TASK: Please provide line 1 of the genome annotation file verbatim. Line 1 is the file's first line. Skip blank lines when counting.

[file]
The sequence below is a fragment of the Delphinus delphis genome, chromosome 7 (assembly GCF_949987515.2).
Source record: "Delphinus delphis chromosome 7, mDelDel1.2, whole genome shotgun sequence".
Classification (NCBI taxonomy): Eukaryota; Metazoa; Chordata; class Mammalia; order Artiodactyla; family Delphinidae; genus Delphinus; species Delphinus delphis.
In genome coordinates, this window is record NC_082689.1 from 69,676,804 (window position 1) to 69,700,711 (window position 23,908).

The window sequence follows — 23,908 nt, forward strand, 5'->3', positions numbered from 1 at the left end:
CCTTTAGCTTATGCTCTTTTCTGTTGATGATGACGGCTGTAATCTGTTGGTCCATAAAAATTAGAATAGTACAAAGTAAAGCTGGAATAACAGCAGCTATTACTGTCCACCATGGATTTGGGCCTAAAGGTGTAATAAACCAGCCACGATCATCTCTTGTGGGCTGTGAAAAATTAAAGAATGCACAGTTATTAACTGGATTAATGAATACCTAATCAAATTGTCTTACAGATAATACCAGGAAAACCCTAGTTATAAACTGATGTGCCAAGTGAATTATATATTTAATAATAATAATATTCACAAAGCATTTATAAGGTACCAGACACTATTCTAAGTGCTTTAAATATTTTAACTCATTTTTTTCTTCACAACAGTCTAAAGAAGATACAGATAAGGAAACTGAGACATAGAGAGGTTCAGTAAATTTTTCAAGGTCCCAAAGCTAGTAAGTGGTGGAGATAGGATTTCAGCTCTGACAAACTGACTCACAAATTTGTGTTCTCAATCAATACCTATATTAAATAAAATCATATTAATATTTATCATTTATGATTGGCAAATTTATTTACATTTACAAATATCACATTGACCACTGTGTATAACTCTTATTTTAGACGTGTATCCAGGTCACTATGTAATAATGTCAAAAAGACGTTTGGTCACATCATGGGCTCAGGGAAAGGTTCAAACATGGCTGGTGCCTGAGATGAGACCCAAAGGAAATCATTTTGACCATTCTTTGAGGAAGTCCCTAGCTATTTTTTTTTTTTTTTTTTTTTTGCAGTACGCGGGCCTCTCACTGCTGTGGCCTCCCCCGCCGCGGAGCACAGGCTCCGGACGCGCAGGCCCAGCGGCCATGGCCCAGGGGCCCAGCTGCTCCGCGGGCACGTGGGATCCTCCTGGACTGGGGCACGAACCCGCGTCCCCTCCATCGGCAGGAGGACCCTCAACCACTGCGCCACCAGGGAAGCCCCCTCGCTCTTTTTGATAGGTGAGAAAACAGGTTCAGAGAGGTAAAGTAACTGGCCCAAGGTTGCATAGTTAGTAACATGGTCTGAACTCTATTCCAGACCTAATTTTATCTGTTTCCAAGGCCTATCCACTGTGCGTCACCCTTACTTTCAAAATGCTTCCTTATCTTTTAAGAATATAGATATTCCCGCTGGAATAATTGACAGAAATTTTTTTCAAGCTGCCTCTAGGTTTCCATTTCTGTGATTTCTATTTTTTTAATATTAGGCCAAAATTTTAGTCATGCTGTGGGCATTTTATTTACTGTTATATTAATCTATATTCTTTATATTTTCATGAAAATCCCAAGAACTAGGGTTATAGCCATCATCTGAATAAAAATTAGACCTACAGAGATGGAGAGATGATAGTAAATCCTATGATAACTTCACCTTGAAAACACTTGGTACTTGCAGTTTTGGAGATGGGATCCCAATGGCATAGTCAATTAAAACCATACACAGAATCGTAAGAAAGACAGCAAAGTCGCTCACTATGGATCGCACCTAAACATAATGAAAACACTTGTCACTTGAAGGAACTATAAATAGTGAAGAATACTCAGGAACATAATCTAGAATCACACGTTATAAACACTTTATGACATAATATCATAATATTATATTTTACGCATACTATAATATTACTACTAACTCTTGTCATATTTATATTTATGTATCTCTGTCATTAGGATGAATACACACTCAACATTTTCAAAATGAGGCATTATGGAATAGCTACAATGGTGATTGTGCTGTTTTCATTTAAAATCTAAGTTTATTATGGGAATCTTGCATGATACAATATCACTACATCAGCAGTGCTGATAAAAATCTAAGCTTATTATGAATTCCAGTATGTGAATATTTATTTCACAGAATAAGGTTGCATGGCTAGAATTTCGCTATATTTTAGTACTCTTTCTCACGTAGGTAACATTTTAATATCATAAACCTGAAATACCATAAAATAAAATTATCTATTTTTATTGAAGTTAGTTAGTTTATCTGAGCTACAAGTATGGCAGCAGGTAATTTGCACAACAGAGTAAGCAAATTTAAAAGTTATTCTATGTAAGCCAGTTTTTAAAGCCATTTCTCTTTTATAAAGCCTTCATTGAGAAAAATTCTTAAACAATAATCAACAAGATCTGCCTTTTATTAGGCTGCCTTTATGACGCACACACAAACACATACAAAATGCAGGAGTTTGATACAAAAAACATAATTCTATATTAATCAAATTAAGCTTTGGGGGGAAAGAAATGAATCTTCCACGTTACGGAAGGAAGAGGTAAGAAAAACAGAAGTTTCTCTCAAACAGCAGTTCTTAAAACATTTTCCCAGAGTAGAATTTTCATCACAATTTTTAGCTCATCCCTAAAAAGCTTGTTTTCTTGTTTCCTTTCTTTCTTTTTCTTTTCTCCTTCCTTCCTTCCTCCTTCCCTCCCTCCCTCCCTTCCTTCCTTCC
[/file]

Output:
The sequence below is a fragment of the Delphinus delphis genome, chromosome 7 (assembly GCF_949987515.2).